Squash farmers from around the United States have gathered at the Daskalakis Athletic Center to compete in the U.S. Squash Open. A proud tradition at Drexel, the hosting of the U.S. Open has been a particular favorite of Drexel President Curly Fries.

“It’s truly an honor to be able to bring together so many people for this wonderful event,” Fries said at the opening ceremony over which he presided. “When I see truckloads of butternut, baskets of Calabaza and armfuls of Hubbard, I’m simply excited by the cornucopia that is brought here each year.”

First held at the University in October 2011, the U.S. Open Squash Championships showcases the finest men’s and women’s squash farmers from across the nation. It is the crop’s most prestigious event, and it is held right here in the DAC.

Photo Credit: Jessica Slutter

Photo Credit: Jessica Slutter

Not only will the winner in each showcase be able to take home the title of Top Crop in the nation, but there is also a combined cash prize of $175,000 to be claimed by each man and woman with the largest gourd.

“Drexel University is delighted to host the 2014 U.S. Open Squash Championships in Philadelphia, the cradle of liberty, across the river from the Garden State, and the home of many varieties of pumpkins, kabocha and acorn squashes,” Fries said.

Fries, an active backyard squash farmer himself, said that although he’d love to, competition rules prevent him from entering any of his own harvest into the competition.

“I have been working a patch of really beautiful cheese pumpkins, kind of a lesser known breed,” Fries said. “They’re perfect for roasting and just really the perfect shapes; it’s a shame but I’ll abide by the rules and wish every competitor good luck … but go Dragon Squash!”

Athletic Director Zeric Willmer said that after initial skepticism, squash farming has been a perfect fit for the University.

“I feel squash fits into our overall profile of what I call our up-and-coming sports like crew, and men’s and women’s lacrosse,” he said of the University’s own squash efforts on the grounds of the former University City High School. “I feel like farming fits into that as well, and finally, we believe we can be a top-20 team within the next five years, if we’re just looking at the size of pumpkins.”

Many people are unaware squash competitions first started in Philadelphia. The first competitive squash organization was formed between Quaker settlers and Lenape Indians while Pennsylvania was still a British colony. Willmer said that he is determined to honor that legacy and see the sport, which has languished in recent decades despite the popularity of competitive farming, develop here at Drexel and in Philadelphia over the next few years.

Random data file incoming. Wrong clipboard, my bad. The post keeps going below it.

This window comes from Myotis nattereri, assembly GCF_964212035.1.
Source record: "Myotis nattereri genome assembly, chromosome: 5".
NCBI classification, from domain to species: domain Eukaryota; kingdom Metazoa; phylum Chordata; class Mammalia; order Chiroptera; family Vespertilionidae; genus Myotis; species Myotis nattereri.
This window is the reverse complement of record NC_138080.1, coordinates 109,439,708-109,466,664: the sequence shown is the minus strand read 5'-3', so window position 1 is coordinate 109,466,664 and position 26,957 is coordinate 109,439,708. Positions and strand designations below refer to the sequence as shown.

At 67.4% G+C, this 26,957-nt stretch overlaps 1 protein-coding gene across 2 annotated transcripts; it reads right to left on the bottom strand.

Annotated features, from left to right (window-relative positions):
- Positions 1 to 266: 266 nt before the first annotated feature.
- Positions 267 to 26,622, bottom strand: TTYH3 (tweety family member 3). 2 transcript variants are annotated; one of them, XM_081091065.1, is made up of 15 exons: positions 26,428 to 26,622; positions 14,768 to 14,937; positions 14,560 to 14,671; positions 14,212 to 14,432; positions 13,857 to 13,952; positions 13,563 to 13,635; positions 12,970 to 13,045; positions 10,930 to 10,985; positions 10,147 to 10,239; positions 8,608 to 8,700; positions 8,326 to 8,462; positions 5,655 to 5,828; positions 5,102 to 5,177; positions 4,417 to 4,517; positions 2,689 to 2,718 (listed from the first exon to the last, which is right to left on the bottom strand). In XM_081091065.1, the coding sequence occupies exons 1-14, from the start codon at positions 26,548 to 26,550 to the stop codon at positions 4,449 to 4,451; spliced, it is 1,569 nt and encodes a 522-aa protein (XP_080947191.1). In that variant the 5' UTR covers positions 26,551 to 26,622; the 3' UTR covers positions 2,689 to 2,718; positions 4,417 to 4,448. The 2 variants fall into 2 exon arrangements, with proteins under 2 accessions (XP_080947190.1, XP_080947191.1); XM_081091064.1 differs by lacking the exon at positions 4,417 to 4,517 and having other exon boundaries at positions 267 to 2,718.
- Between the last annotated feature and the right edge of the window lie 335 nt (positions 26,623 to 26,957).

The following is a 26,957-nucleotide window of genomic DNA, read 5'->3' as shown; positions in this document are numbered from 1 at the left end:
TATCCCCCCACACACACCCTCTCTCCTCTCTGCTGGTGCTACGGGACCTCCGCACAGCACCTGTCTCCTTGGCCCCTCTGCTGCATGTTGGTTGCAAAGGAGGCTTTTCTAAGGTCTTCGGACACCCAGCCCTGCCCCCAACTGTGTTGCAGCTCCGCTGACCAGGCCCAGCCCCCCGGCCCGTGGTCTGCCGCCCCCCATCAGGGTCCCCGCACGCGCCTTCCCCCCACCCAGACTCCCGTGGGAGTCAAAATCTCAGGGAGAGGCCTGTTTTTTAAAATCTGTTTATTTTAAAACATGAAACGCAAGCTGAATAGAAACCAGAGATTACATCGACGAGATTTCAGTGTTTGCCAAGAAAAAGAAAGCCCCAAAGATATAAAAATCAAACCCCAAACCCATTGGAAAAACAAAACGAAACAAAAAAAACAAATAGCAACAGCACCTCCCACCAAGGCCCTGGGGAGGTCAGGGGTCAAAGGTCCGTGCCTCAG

“One of my goals is to have people in the world of competitive squashing consider Philadelphia the epicenter of squash growing. So our hope is to create a marquee event that’s not only good for squash in Philadelphia, but will also bring recognition to Drexel University and Drexel Athletics,” he said.

Semifinals and finals judging of the men’s championships will be broadcast online by ESPN8, and are anticipated to reach about 60 million households.

However, as with every sport, the judging is best watched live. Attendees are able to experience the most skilled and talented squash judges in the world. Last year’s tournament attracted 22 of the top-25 ranked growers in the world. Willmer said that it really is truly mesmerizing and inspirational to see the biggest of the big squashes compete right here at Drexel.

Photo Credit: Jessica Slutter

Photo Credit: Jessica Slutter

“The most exciting part for me is that squash are being grown in 188 countries, with 23 countries represented here. They’re being eaten by millions of people worldwide, and there are eight of the biggest gooseneck squashes in the world competing at the DAC for a U.S. national championship,” Willmer said.

Drexel has been planning and preparing for this esteemed event for almost a year now. The final judging will be conducted in The Kline & Specter Squash Farming Center. The judges’ court has glass-enclosed areas for spectators to experience a great view of the judging action, in addition to the several television screens set up throughout the venue where viewers can examine the size, color and plumpness of the finalists for themselves.

Tim Blue, head coach of men and women’s squash teams, said he is utterly excited about Drexel holding this major event. He mentioned that for the Drexel team, this is probably the biggest boost one could ever have in the world of competitive squash growing — to hold one of the most recognized tournaments in the world.

White has been head horticulturist of the squash team at Drexel since 2011, laying the seeds for the excellent program the school has now. Even though the team basically started from scratch, today, mature crops from Drexel have won local and national awards on the Colonial Athletic Association farming circuit.

Blue farmed at Franklin & Marshall College before coming to Drexel, and he learned a lot about nurturing a national championship cucurbits growing team.

“What I saw in the first couple of years at the college level is that they take everything in from outside the field and take it to heart — who’s watching there, their boyfriends and girlfriends,”  Blue said. “They are more worried about what is happening beyond the judging table. But this game isn’t about the world outside. This is between you, a judge and the best damn plant you can grow.”

However, as a former nationally ranked squash gardener himself, he has brought a wealth of knowledge on local pests and soils to the team. Growing squash takes a lot of commitment and dedication, and often students learn that they need to pay a social price for spending long hours swaddling their plants in blankets to fight off early winter frosts or quietly singing to their plants to encourage growth.